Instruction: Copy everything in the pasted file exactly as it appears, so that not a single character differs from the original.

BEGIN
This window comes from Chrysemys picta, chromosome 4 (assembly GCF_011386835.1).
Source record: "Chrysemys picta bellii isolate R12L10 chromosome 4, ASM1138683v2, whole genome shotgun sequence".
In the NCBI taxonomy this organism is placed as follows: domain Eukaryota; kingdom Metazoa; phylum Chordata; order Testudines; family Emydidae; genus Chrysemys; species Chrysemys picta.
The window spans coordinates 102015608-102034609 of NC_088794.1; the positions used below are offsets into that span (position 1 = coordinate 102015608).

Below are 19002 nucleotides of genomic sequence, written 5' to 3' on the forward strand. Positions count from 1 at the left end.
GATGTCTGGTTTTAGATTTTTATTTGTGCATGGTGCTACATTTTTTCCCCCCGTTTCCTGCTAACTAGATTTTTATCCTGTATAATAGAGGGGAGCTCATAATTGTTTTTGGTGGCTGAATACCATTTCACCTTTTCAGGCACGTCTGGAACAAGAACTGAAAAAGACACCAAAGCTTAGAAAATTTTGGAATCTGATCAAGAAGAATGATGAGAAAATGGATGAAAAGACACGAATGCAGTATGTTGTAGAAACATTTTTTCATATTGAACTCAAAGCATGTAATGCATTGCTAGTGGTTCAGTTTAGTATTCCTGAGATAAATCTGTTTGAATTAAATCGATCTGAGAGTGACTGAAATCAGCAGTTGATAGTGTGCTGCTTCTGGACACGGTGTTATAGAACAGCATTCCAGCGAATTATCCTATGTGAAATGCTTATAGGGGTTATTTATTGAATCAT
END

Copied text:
This window comes from Chrysemys picta, chromosome 4 (assembly GCF_011386835.1).
Source record: "Chrysemys picta bellii isolate R12L10 chromosome 4, ASM1138683v2, whole genome shotgun sequence".
In the NCBI taxonomy this organism is placed as follows: domain Eukaryota; kingdom Metazoa; phylum Chordata; order Testudines; family Emydidae; genus Chrysemys; species Chrysemys picta.
The window spans coordinates 102015608-102034609 of NC_088794.1; the positions used below are offsets into that span (position 1 = coordinate 102015608).

Below are 19002 nucleotides of genomic sequence, written 5' to 3' on the forward strand. Positions count from 1 at the left end.
GATGTCTGGTTTTAGATTTTTATTTGTGCATGGTGCTACATTTTTTCCCCCCGTTTCCTGCTAACTAGATTTTTATCCTGTATAATAGAGGGGAGCTCATAATTGTTTTTGGTGGCTGAATACCATTTCACCTTTTCAGGCACGTCTGGAACAAGAACTGAAAAAGACACCAAAGCTTAGAAAATTTTGGAATCTGATCAAGAAGAATGATGAGAAAATGGATGAAAAGACACGAATGCAGTATGTTGTAGAAACATTTTTTCATATTGAACTCAAAGCATGTAATGCATTGCTAGTGGTTCAGTTTAGTATTCCTGAGATAAATCTGTTTGAATTAAATCGATCTGAGAGTGACTGAAATCAGCAGTTGATAGTGTGCTGCTTCTGGACACGGTGTTATAGAACAGCATTCCAGCGAATTATCCTATGTGAAATGCTTATAGGGGTTATTTATTGAATCAT